Thursday, August 7, 2008

Premature Birth

By Jennifer Margulis

When my friend Nora’s son was born the team of doctors went into Code Red. She and her husband Frank only glimpsed the baby before he was whisked away for tests. It looked like one of his lungs was collapsing, the doctors explained. They were so concerned they sent Danny immediately to a larger hospital with a neo-natal intensive care unit. Instead of drinking champagne and counting toes, Frank found himself riding in an ambulance beside his newborn son, who was hooked up to so many life supports you could barely see his tiny self.

“Do ya think it’s possible they cut me open too early?” Nora, who is a doctor herself, asked a few months later. She was ostensibly talking to me but really musing to herself. “Full term babies don’t usually have lung problems. I keep wondering if we got the dates wrong…” Because they were concerned about uterine rupture, the doctors scheduled a C-section for Danny at 38 weeks, two weeks before Nora’s due date. But if the baby’s due date had been miscalculated by two weeks, it might mean that Danny was born at 36 weeks instead of 38.

The difference is not just semantic. A 36-week-old Danny would be considered a preemie. The March of Dimes defines premature birth as any birth occurring before 37 weeks of gestation. And preterm babies often suffer from a host of health problems, the most common caused by premature lung capacity. Disturbingly, the numbers of babies born prematurely in America has been rising steadily in the past ten years.

In 2004 12.5% of live births, or one in eight babies, were premature. That translates into half a million babies. This number is even more striking if we take a longer view: “The incident of preterm birth was 12.1% in 2002, which is up 27% from 1982,” says Dr. Siobhan Dolan, M.D., an assistant professor of Obstetrics and Gynecology and Women’s Health at the Albert Einstein College of Medicine in New York. “The rate is high and it’s rising. It’s going in the wrong direction.”

While doctors and researchers are not exactly sure why, several reasons that premature birth is on the increase have been identified. One major culprit is the use of fertility drugs like Chlomid, which results in a much greater likelihood of becoming pregnant with multiples, and which doctors are prescribing with increasing frequency to help couples conceive.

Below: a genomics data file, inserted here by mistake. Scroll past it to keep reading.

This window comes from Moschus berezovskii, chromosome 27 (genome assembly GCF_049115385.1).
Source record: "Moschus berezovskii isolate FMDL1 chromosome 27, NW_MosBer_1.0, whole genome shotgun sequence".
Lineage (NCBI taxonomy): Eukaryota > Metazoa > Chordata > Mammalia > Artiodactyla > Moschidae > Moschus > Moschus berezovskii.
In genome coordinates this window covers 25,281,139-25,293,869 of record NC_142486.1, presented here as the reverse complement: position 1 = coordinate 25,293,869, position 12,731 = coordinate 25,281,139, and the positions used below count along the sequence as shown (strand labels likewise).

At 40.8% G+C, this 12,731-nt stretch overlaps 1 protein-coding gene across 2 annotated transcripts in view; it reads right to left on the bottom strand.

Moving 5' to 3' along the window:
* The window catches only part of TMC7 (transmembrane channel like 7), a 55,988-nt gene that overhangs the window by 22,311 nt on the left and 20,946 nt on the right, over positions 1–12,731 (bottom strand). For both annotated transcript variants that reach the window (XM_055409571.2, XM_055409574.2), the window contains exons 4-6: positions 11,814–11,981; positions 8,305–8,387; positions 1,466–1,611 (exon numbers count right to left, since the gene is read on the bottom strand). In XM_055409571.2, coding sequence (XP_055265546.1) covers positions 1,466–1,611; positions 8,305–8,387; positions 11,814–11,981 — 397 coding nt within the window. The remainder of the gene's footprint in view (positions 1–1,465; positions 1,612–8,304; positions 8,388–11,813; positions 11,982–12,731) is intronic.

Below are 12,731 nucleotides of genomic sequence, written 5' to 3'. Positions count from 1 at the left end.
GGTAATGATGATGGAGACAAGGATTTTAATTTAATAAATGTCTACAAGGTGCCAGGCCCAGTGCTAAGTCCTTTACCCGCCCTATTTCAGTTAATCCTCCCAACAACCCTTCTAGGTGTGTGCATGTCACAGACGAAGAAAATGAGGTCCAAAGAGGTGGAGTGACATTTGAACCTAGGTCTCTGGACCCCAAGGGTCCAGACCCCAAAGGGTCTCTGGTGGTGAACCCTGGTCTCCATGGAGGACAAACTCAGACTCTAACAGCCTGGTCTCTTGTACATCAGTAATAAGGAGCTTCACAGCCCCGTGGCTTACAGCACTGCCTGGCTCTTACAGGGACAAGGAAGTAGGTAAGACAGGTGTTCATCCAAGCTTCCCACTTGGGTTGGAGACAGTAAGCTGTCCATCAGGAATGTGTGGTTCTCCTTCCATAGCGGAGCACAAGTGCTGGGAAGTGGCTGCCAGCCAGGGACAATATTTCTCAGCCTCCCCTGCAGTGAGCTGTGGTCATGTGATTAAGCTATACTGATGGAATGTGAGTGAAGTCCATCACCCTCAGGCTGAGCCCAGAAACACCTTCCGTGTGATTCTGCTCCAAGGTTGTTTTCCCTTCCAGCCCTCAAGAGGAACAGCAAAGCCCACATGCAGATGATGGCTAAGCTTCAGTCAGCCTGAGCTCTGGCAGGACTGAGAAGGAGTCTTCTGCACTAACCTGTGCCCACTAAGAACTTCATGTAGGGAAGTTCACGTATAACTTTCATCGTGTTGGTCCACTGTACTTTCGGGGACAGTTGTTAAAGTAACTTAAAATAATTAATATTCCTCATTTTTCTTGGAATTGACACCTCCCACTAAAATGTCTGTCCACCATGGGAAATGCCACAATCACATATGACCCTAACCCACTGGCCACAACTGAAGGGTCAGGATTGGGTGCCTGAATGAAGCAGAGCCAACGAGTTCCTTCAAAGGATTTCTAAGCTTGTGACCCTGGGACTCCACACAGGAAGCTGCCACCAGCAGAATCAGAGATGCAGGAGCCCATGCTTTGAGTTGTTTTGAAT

“Fifty percent of mothers who have a twin gestation have babies born prematurely,” says Durlin Hickok, M.D., who specializes in preterm birth. Hickok also says that African American women are twice as likely to give birth prematurely than white women: “Poverty, poor access to prenatal care, lack of health insurance, low pre-pregnancy weight, and poor lifestyle habits—drinking, smoking, drug use—can all contribute to preterm birth.” Scientists also believe that pregnant women who work long hours standing up, women younger than 17 and older than 35, and women who don’t receive adequate prenatal care are at higher risk.

My friend Sara was carrying twins when her water broke unexpectedly four years ago. She was 41 years old and pregnant after seven years of trying. The doctors wanted to keep the babies in utero as long as possible to allow them more time for their lungs to develop. At 35 weeks, 11 days after she was hospitalized, Sara went into labor. Her son was born weighing 5.5 lbs, her daughter was much smaller. At 3.75 pounds and 14 inches long, Maya could only wear doll’s clothes.

Having her twins in the NICU was the most emotionally devastating and draining experience of her life. “All you want to do is hold those babies and nurse them and have them home,” she told me. “Instead they’re hooked up to bells and whistles and wires and IVs through their heads and IVs through their belly button.”

Frank’s mom came to care for their older son while Nora was in the hospital and Frank stayed at a Ronald MacDonald House nearby. I drove her to see Danny. He looked big and healthy compared to the micro-preemies who weighed only one or two pounds, tiny babies in heated incubators whose lives, for whatever reason, started too soon.

A version of this post was originally published in the Ashland Daily Tidings

1 comment:

Chrissy said...

This looks like such a good book, I am putting it on the list to read!

Which reminds me, a book that I have recently read that would be good for mom and dad, is a book written by a strong and amazing woman named Kelly Damron. Her book TINY TOES changed my life! If you're wanting insight on infertility or challenges presented by premature births, give this book a shot you wont be disappointed!